FDA grants priority review to supplemental Biologics License Application (sBLA) for Merck’s Keytruda (pembrolizumab) in relapsed or refractory classical Hodgkin lymphoma.
Merck announced that the U.S. Food and Drug Administration (FDA) has accepted for review the supplemental Biologics License Application (sBLA) for Keytruda (pembrolizumab), the company’s anti-PD-1 therapy, for the treatment of patients with refractory classical Hodgkin lymphoma (cHL) or for patients who have relapsed after three or more prior lines of therapy.
The FDA granted Priority Review with a PDUFA, or target action, date of March 15, 2017. The sBLA will be reviewed under the FDA’s Accelerated Approval program. In April 2016, Keytruda was granted Breakthrough Therapy Designation by the FDA for this indication.
“Patients with refractory or relapsed classical Hodgkin lymphoma have limited treatment options,” said Dr. Roger Dansey, senior vice president and therapeutic area head, oncology late-stage development, Merck Research Laboratories. “We believe that the expedited review of this sBLA granted by the FDA is an important step in helping us make Keytruda available as quickly as possible to patients living with this disease.”
The application is seeking approval for Keytruda at a fixed dose of 200 mg administered intravenously every three weeks and is based on data from the KEYNOTE-087 and KEYNOTE-013 trials, which studied patients with refractory cHL or who had relapsed after three or more prior lines of therapy. This is the first application for regulatory approval of Keytruda in a hematologic malignancy.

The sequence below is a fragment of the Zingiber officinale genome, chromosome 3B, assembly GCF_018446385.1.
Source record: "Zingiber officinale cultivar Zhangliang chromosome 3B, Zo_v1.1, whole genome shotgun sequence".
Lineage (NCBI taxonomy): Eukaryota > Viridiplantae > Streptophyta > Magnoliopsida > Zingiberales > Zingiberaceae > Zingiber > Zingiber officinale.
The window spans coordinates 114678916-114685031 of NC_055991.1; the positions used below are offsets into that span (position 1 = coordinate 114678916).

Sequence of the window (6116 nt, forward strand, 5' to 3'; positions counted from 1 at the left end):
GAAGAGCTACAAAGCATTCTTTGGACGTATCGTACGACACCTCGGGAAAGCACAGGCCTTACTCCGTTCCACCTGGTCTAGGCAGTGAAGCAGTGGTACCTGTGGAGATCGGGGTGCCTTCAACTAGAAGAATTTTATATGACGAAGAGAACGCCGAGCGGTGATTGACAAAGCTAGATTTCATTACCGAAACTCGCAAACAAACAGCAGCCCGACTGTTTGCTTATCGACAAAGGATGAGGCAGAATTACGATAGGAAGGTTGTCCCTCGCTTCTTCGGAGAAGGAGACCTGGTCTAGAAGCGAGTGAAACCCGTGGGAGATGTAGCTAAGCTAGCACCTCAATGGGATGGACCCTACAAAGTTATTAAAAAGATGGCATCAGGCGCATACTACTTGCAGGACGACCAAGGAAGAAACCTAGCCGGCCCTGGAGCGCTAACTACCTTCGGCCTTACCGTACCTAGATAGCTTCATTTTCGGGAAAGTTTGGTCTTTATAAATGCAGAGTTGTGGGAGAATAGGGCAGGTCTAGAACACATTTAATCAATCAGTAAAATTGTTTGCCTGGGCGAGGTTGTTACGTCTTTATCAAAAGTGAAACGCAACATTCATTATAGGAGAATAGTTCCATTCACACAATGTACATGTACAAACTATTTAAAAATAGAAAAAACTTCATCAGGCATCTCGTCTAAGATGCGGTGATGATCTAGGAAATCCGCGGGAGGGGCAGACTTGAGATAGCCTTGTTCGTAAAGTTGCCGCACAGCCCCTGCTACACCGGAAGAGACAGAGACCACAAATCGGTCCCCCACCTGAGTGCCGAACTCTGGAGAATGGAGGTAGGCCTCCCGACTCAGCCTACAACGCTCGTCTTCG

The Keytruda clinical development program includes more than 30 tumor types in more than 360 clinical trials, including nearly 200 trials that combine Keytruda with other cancer treatments. For hematologic malignancies specifically, Merck is conducting broad immuno-oncology research assessing the role of monotherapy and combination regimens with Keytruda (pembrolizumab). The program includes nearly 40 ongoing studies — several of which are registration-enabling trials — across more than 20 hematologic subtypes, including leukemia, lymphomas and myeloma.
Hodgkin lymphoma is a type of lymphoma that develops in the white blood cells, called lymphocytes, which are part of the immune system. Hodgkin lymphoma can start almost anywhere — most often in lymph nodes in the upper part of the body, with the most common sites being in the chest, neck or under the arms. In 2016, it is estimated that more than 8,500 people will be diagnosed with Hodgkin lymphoma in the U.S. Classical Hodgkin lymphoma (cHL) accounts for about 95 percent of all cases of Hodgkin lymphoma in developed countries.
(Source: Business Wire)